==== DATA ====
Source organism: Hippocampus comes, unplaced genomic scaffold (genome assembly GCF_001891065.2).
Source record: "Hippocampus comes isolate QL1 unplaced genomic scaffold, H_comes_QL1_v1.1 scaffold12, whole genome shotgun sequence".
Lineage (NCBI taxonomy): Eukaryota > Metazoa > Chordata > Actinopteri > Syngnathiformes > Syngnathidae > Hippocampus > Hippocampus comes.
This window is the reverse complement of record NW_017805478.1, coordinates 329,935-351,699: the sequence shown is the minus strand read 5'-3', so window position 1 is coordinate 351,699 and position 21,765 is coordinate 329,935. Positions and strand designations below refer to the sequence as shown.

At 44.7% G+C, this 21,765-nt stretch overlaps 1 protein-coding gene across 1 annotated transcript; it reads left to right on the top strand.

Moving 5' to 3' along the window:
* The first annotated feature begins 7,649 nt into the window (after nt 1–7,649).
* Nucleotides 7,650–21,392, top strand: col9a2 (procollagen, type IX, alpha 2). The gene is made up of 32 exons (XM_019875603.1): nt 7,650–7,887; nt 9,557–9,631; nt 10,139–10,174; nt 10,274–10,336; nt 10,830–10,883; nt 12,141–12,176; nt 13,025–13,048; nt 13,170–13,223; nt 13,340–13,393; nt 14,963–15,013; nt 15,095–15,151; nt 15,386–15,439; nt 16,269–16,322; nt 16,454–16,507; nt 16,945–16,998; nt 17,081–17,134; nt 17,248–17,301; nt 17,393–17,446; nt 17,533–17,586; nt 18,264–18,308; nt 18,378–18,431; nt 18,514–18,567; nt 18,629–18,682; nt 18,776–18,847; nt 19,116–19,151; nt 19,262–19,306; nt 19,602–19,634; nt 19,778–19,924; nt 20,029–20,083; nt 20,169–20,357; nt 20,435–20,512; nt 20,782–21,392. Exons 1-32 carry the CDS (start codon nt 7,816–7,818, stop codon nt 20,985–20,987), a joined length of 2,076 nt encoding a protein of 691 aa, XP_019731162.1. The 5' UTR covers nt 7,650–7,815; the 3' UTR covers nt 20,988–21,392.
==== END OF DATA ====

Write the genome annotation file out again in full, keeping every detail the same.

Source organism: Hippocampus comes, unplaced genomic scaffold (genome assembly GCF_001891065.2).
Source record: "Hippocampus comes isolate QL1 unplaced genomic scaffold, H_comes_QL1_v1.1 scaffold12, whole genome shotgun sequence".
Lineage (NCBI taxonomy): Eukaryota > Metazoa > Chordata > Actinopteri > Syngnathiformes > Syngnathidae > Hippocampus > Hippocampus comes.
This window is the reverse complement of record NW_017805478.1, coordinates 329,935-351,699: the sequence shown is the minus strand read 5'-3', so window position 1 is coordinate 351,699 and position 21,765 is coordinate 329,935. Positions and strand designations below refer to the sequence as shown.

At 44.7% G+C, this 21,765-nt stretch overlaps 1 protein-coding gene across 1 annotated transcript; it reads left to right on the top strand.

Moving 5' to 3' along the window:
* The first annotated feature begins 7,649 nt into the window (after nt 1–7,649).
* Nucleotides 7,650–21,392, top strand: col9a2 (procollagen, type IX, alpha 2). The gene is made up of 32 exons (XM_019875603.1): nt 7,650–7,887; nt 9,557–9,631; nt 10,139–10,174; nt 10,274–10,336; nt 10,830–10,883; nt 12,141–12,176; nt 13,025–13,048; nt 13,170–13,223; nt 13,340–13,393; nt 14,963–15,013; nt 15,095–15,151; nt 15,386–15,439; nt 16,269–16,322; nt 16,454–16,507; nt 16,945–16,998; nt 17,081–17,134; nt 17,248–17,301; nt 17,393–17,446; nt 17,533–17,586; nt 18,264–18,308; nt 18,378–18,431; nt 18,514–18,567; nt 18,629–18,682; nt 18,776–18,847; nt 19,116–19,151; nt 19,262–19,306; nt 19,602–19,634; nt 19,778–19,924; nt 20,029–20,083; nt 20,169–20,357; nt 20,435–20,512; nt 20,782–21,392. Exons 1-32 carry the CDS (start codon nt 7,816–7,818, stop codon nt 20,985–20,987), a joined length of 2,076 nt encoding a protein of 691 aa, XP_019731162.1. The 5' UTR covers nt 7,650–7,815; the 3' UTR covers nt 20,988–21,392.